Ingrid Goes West is a film showing a very dark side of social media. It stars Aubrey Plaza as a young woman who becomes dangerously obsessed with people via their social media (the film’s title is what she names her Instagram account when she moves to Los Angeles). The film feels very current as if social media is in the news it is usually negative – it’s bullying, it’s stalking, it’s catfishing. Ingrid carefully culls her victim’s social media to find out where she shops, where she eats, what things she likes and very quickly her actions escalate beyond simply following someone online. Not to give too much away but unsurprisingly it doesn’t go terribly well for any of those concerned.
Horror has quickly embraced the darker elements of the Internet. Unfriended is a supernatural horror film viewed entirely as if viewing a computer screen in a twist on found footage films. So you see Skype windows, instant messaging, Facebook updates almost making social media the “setting” of the film. Another recent horror/thriller Cam looks at another often dark side of the Internet – pornography. The film follows “camgirl” Alice who is trying to put on ever more inventive and exciting shows for her viewers when suddenly her identity is stolen: someone has hacked her account and is streaming new videos of her but videos she never made. As well as being a chilling identity theft thriller it also shows some of the real-life impact of working as a camgirl – how devastating it can be if people find out about her career, how viewers profess their adoration but then treat her as less than a person, how getting help is much harder for her because of the way the profession is seen.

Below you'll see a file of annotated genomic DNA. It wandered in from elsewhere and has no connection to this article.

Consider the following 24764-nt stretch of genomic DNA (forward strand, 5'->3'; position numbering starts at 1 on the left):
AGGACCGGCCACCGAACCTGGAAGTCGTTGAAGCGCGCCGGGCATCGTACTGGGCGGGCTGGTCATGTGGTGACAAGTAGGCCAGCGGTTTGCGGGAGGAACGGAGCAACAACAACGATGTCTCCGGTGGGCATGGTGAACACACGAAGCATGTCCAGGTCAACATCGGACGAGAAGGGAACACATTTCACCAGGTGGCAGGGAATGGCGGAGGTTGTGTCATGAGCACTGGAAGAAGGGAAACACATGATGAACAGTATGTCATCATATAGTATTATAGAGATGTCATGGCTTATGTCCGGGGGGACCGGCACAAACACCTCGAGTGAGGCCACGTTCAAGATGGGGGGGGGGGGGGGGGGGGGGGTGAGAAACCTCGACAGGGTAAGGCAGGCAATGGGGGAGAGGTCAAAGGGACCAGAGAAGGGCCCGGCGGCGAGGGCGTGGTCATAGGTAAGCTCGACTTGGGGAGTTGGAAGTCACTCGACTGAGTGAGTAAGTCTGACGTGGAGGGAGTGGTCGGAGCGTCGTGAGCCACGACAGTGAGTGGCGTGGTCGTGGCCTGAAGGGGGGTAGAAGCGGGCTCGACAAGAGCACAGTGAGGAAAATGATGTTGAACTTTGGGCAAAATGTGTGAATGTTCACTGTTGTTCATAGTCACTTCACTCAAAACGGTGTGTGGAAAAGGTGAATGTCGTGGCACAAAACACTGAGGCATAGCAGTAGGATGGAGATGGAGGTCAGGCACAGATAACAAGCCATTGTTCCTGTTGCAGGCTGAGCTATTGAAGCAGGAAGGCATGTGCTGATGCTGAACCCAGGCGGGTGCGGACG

In many ways, Hollywood still seems to be learning how to use the Internet effectively in stories but given it’s increasing importance it does feature more and more all the time. Unsurprisingly it’s younger filmmakers who have grown up it that are leading the way.